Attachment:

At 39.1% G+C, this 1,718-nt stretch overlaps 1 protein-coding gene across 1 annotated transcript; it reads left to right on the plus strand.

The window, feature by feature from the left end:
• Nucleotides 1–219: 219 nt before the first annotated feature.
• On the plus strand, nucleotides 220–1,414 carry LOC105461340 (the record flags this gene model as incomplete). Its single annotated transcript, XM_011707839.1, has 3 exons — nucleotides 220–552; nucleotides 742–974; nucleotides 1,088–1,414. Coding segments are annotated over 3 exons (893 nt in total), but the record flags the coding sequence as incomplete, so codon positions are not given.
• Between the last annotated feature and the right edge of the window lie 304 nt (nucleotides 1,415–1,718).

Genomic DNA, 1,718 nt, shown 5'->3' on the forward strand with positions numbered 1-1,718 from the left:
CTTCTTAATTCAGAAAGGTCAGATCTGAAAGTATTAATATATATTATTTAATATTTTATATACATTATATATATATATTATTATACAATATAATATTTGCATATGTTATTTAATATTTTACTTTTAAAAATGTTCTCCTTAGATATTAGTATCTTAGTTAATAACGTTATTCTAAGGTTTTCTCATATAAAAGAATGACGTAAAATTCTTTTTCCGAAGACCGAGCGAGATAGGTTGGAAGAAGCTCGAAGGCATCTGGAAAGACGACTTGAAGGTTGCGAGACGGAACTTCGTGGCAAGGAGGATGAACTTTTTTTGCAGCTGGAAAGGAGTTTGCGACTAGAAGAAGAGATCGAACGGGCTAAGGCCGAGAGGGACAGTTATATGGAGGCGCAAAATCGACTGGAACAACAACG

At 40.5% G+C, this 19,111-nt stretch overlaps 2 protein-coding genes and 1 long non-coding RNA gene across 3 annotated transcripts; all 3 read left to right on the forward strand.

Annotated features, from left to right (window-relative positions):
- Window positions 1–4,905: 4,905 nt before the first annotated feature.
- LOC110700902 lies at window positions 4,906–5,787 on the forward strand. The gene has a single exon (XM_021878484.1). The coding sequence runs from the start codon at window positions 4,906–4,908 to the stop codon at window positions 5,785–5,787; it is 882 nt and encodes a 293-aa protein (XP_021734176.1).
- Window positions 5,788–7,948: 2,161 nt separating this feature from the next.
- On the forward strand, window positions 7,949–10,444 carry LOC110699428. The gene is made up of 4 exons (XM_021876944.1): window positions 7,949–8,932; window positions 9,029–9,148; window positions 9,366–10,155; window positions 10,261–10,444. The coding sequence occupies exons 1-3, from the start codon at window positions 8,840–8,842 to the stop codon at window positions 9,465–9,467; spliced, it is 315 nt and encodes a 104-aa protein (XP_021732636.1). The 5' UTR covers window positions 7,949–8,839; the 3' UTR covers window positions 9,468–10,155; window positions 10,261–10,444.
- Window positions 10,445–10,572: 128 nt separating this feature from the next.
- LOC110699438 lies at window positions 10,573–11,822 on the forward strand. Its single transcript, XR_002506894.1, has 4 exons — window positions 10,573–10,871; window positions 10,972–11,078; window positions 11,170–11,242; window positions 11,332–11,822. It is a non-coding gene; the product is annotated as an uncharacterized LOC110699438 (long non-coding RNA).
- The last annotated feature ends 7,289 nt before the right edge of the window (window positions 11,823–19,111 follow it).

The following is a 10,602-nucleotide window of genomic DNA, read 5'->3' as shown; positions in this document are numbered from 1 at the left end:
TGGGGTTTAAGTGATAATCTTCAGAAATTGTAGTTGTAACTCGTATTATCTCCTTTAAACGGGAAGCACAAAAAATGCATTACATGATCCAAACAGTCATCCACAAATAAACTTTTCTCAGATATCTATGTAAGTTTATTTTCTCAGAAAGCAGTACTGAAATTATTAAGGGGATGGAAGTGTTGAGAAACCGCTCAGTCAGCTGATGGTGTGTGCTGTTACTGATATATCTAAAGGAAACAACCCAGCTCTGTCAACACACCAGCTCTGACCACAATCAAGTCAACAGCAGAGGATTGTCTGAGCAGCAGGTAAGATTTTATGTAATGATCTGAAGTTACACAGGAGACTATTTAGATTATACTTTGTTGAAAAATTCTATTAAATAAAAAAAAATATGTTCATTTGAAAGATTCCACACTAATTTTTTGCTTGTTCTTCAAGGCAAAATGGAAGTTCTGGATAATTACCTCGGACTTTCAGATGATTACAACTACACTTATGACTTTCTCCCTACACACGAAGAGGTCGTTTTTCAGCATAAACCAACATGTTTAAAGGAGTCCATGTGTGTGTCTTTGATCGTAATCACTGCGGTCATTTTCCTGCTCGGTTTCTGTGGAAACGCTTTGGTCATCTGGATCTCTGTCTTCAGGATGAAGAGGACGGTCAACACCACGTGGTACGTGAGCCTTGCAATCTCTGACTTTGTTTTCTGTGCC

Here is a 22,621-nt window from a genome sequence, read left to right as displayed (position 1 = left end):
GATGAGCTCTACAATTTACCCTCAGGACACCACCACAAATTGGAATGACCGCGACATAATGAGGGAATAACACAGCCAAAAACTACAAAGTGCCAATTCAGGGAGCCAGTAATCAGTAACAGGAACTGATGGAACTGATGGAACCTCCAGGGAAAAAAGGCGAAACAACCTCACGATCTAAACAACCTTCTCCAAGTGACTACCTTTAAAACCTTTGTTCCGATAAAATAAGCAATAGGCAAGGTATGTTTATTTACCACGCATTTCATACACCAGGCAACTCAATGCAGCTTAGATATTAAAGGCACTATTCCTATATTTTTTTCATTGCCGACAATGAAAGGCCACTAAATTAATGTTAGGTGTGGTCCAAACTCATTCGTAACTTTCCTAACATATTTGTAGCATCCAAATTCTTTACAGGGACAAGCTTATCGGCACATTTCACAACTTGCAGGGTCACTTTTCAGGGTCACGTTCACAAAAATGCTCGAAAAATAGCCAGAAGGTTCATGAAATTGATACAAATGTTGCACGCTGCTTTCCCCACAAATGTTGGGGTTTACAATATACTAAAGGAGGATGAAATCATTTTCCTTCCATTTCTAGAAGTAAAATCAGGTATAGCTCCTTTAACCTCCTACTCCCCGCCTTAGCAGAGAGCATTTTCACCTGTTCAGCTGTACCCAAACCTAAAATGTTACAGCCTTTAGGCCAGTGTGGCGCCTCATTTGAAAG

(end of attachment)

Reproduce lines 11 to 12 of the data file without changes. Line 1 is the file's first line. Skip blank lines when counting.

- LOC110700902 lies at window positions 4,906–5,787 on the forward strand. The gene has a single exon (XM_021878484.1). The coding sequence runs from the start codon at window positions 4,906–4,908 to the stop codon at window positions 5,785–5,787; it is 882 nt and encodes a 293-aa protein (XP_021734176.1).
- Window positions 5,788–7,948: 2,161 nt separating this feature from the next.